Two views of a 2nd instar caterpillar, early in this stage, length: 3.5mm.
Two views of a 2nd instar caterpillar, length: 5.5mm.
Two views of a late 2nd instar caterpillar, dormant prior to its moult, length: 6.2mm.
The 3nd instar caterpillar resembles the 2nd instar caterpillar closely in body markings and coloration except for the diminishing black prothoracic collar. Whitish dorso-lateral and lateral bands, first appears in the 2nd instar but obscure then, are now discernible. This instar lasts about 5 days with the body length reaching about 8.5-9mm.
Two views of 3rd instar caterpillar, early in this instar, length: 6.5mm.
Two views of a 3rd instar caterpillar, length: 8.5mm.
A late 3nd instar caterpillar, dormant prior to its mouilt.
The 4th instar caterpillar resembles the 3rd instar caterpillar closely but with the black prothoracic collar completely absent. The the head capsule is now pale yellowish gray with its periphery marked in black. The front cleavage lines are marked in black giving the appearance of an inverted-Y. This penultimate instar lasts 6 days with the body length reaching up to 15-16mm.
Two views of a 4th instar caterpillar, early in this stage, length: 8.5mm.
Two views of a 4th instar caterpillar, length: 12mm.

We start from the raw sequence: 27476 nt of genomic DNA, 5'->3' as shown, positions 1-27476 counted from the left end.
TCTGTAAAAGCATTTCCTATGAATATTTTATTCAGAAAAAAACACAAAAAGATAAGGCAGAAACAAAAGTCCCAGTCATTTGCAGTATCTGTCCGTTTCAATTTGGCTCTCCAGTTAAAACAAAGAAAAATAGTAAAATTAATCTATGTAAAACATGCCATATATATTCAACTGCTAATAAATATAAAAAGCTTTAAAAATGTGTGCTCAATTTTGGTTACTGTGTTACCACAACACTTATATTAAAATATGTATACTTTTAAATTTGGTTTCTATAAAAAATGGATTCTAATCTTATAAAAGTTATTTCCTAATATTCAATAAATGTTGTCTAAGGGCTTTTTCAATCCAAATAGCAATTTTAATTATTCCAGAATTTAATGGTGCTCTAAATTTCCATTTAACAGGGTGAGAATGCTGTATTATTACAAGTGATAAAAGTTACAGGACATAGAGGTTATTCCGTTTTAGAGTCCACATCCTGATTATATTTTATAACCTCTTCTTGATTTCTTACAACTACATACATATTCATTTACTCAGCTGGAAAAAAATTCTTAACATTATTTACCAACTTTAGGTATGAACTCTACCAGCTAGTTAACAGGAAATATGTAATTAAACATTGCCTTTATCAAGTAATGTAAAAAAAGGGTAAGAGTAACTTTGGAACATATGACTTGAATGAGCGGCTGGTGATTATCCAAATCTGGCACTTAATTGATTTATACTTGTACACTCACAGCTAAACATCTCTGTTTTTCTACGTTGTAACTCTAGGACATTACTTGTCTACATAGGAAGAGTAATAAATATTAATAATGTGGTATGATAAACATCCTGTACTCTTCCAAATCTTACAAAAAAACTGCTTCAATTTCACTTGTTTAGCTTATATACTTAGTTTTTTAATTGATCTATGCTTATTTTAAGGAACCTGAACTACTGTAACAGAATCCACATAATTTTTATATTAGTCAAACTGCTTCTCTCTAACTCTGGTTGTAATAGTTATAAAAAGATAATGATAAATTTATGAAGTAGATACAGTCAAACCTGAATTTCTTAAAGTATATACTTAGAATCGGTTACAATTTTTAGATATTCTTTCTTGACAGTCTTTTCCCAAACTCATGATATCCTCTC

Two views of a late 4th instar caterpillar, dormant prior to its moult, length: 15.5mm.
In the 5th (and final) instar, the inverted-Y marking is thinner and discontinued near the "fork". The body is strongly whitish, with the dorsal-lateral and lateral bands whiter than the ground colour. This instar takes about 7 days to complete with the body length reaching up to about 26mm.
Two views of a newly moulted 5th instar caterpillar.
Two views of a 5th instar caterpillar, length: 21.5mm.
Two views of a 5th instar caterpillar, late in this intar, length: 25mm.
Towards the end of the 5th instar, the the body of the caterpillar shortens and its base coloration changes to a translucent green. Tyipcally it picks the underside of a grass glade to construct its pupation shelter. Within the shelter, which needs not be closed tight, it spins a silk pad and a silk girdle to secure itself. It then becomes dormant for the prepupatory phase which lasts for about 1-1.5 day.
A pre-pupa of the Common Dartlet.
The pupa secures itself to the substrate with a cremastral attachment to the silk pad and the previously constructed silk girdle. It is yellowish green throughout and has dorsal, dorso-lateral and lateral whitish to yellowish bands. There is a long and pointed snout, and the abdomen is relatively long. Length of pupae: 18-19mm.
Two views of a pupa of the Common Dartlet.
On the last day of the pupal period, the pupa becomes mostly dark brown. Yellowish orange markings against a dark brown background are now visible in the wing pads. The next day, after about 8-8.5 days of the pupal phase, eclosion takes place with the adult emerging from the pupal case.
Two views of a mature pupa of the Common Dartlet.
A newly eclosed Common Dartlet.
- [C&P4] The Butterflies of The Malay Peninsula, A.S. Corbet and H.M. Pendlebury, 4th Edition, Malayan Nature Society, 1992.
- Butterflies of Thailand, Pisuth Ek-Amnuay, 2nd Edition, 2012.
- A Field Guide to the Butterflies of Singapore, Khew S.K., Ink On Paper Communications, 2010.